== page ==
An Economic History of Zoning and a Cure for its Exclusionary Effects

41 Pages Posted: 10 Nov 2003

See all articles by William A. Fischel

William A. Fischel

Dartmouth College - Department of Economics

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I outline the twentieth-century history of American zoning to explain how homeowners came to dominate its content and administration in most jurisdictions. Zoning's original purpose was to protect homeowners in residential areas from devaluation by industrial and apartment uses that had been made footloose by trucks and buses around 1910-1920. Large-scale developers were generally in favor of zoning in because prospective buyers balked at purchasing homes without sufficient protection for their investment. Completion of the interstate highway system around 1970 made jobs and employees so mobile that suburbs adopted growth controls to stem the tide. Legal attempts to develop low-income housing in suburbs induced many communities to adopt the facially neutral policy of excluding all development. The burgeoning environmental movement was enlisted to rationalize such exclusion. If zoning is indeed a substitute for home-value insurance, it seems worthwhile to investigate the possibility of home-equity insurance to reduce the demand for exclusionary zoning.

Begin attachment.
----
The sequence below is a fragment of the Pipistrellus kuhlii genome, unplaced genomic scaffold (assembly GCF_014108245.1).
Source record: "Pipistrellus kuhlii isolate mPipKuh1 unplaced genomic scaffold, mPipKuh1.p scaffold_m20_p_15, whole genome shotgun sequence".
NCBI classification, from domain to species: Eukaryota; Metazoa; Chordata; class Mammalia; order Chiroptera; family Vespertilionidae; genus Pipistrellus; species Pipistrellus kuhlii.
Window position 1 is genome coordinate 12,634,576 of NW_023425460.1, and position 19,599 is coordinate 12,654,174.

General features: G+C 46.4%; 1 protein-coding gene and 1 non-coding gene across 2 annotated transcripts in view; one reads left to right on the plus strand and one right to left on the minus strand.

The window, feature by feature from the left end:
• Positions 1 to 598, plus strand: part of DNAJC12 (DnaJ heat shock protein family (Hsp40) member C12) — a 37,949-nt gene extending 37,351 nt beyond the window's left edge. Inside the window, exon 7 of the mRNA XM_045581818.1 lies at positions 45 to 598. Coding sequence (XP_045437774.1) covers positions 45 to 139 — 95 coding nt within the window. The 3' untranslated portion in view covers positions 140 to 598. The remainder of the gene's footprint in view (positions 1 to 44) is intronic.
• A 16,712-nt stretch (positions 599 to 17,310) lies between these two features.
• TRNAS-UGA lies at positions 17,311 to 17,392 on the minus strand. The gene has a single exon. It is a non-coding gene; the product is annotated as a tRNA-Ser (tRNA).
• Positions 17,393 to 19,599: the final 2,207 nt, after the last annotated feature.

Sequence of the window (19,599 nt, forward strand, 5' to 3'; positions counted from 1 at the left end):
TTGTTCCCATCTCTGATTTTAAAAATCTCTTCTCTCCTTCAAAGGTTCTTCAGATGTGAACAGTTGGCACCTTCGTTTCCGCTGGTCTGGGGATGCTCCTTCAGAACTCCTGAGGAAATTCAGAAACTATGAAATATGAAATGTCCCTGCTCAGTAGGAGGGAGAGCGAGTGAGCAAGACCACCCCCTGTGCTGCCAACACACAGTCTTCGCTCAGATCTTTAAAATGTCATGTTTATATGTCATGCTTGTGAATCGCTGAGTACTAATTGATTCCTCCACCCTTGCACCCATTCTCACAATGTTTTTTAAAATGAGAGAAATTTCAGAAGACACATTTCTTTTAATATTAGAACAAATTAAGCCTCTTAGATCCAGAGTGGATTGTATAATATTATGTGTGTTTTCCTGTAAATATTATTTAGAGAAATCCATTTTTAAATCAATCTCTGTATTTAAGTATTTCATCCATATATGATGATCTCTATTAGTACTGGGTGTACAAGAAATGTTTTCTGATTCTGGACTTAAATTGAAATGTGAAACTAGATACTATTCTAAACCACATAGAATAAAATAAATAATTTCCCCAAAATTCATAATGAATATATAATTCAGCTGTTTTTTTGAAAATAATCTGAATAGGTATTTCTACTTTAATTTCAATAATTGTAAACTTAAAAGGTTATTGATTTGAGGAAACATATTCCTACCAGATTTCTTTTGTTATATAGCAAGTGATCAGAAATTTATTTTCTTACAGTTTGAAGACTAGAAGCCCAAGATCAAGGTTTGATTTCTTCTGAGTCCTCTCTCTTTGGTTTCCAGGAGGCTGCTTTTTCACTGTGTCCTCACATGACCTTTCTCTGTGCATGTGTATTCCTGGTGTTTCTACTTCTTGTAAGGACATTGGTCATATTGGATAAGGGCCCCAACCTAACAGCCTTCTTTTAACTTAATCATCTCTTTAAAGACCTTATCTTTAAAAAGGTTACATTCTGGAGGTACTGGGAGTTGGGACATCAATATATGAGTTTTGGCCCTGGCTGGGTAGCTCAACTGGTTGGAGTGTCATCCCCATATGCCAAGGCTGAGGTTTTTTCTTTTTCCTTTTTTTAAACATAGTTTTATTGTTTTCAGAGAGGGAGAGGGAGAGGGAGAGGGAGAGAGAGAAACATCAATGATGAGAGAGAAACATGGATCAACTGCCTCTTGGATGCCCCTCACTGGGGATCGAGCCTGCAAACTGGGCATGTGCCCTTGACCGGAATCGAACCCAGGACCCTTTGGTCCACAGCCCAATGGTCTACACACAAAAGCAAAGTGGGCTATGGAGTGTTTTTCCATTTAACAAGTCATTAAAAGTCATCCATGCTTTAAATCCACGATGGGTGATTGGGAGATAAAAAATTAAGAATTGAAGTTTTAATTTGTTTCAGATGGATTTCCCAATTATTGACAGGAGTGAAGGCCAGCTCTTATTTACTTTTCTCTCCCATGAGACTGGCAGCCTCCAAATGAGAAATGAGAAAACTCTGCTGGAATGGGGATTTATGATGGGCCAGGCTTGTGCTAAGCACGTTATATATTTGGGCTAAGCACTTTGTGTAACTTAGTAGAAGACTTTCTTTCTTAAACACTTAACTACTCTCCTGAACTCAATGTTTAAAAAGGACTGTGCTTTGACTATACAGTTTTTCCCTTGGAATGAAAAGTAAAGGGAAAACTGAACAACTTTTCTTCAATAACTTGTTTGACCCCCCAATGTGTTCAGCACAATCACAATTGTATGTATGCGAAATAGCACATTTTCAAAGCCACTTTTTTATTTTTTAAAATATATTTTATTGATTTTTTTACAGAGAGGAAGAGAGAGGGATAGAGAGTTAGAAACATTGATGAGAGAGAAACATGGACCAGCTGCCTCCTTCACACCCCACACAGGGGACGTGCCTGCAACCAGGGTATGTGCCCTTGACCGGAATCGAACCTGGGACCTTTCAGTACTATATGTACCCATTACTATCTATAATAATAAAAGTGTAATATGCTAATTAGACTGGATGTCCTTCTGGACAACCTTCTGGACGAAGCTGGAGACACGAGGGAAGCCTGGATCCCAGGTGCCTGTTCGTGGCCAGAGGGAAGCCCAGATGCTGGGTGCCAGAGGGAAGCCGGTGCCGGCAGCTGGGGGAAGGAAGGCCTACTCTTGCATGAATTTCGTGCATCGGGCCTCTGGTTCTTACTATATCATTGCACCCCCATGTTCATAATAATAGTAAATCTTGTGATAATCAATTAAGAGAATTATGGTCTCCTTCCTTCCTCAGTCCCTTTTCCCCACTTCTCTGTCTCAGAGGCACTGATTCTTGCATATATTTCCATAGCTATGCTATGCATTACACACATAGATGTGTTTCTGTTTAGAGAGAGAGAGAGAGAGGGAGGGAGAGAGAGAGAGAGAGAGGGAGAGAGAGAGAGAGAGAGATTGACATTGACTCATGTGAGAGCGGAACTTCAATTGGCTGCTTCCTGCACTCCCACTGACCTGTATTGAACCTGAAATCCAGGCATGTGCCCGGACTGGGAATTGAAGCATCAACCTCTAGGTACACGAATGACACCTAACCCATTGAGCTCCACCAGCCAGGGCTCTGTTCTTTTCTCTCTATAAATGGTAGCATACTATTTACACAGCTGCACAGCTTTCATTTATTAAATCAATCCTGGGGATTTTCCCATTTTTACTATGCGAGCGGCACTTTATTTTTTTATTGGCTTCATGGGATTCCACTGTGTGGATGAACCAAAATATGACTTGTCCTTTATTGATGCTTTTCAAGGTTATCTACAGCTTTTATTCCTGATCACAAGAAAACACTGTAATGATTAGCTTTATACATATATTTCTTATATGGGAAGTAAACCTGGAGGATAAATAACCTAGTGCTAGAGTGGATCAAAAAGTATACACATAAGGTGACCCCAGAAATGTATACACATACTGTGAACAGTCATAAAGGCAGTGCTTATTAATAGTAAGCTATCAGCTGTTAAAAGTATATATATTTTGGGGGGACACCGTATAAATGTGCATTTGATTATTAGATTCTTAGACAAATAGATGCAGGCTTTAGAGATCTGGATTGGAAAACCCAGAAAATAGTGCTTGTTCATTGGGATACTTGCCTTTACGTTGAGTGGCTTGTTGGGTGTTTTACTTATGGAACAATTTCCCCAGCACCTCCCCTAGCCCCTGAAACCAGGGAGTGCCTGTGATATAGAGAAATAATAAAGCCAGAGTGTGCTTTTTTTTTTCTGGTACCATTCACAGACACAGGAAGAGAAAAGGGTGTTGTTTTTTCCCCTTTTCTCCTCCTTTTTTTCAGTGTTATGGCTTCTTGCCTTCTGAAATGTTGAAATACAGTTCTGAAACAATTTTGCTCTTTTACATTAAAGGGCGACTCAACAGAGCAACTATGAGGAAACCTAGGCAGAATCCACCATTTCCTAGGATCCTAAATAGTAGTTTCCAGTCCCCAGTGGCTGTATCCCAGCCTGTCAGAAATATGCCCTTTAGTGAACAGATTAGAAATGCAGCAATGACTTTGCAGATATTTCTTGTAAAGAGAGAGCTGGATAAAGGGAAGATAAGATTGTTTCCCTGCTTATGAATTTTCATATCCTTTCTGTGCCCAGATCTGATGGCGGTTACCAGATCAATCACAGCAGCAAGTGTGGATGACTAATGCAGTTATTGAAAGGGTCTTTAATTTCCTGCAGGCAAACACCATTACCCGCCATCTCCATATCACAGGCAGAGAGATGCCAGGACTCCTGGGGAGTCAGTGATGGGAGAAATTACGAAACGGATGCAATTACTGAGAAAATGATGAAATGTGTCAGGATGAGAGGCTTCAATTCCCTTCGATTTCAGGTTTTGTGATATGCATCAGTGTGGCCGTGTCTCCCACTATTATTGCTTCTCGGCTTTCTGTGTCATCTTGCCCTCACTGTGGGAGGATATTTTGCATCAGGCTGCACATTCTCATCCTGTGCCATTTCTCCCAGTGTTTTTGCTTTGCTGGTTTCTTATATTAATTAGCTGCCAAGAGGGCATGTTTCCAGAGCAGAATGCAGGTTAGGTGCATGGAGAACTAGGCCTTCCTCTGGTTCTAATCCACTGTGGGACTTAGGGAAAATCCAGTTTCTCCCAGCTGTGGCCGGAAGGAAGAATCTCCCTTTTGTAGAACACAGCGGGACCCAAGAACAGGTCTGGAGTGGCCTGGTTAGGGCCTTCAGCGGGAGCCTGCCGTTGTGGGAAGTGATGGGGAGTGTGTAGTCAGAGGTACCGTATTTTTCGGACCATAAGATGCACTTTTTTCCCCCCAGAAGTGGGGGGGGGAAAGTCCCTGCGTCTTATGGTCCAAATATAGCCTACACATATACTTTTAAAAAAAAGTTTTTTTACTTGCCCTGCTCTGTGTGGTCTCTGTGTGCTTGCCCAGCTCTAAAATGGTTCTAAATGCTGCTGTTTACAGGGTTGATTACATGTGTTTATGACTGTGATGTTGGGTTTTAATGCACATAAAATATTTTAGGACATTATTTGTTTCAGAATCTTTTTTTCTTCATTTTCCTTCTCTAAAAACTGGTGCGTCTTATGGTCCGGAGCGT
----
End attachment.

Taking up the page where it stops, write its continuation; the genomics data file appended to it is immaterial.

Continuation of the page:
Keywords: zoning, housing development, homeowner insurance, suburban exclusion, transportation and land use

JEL Classification: R52, N9, H7

Suggested Citation

Fischel, William A., An Economic History of Zoning and a Cure for its Exclusionary Effects. Available at SSRN: or

William A. Fischel (Contact Author)

Dartmouth College - Department of Economics ( email )

Hanover, NH 03755
United States
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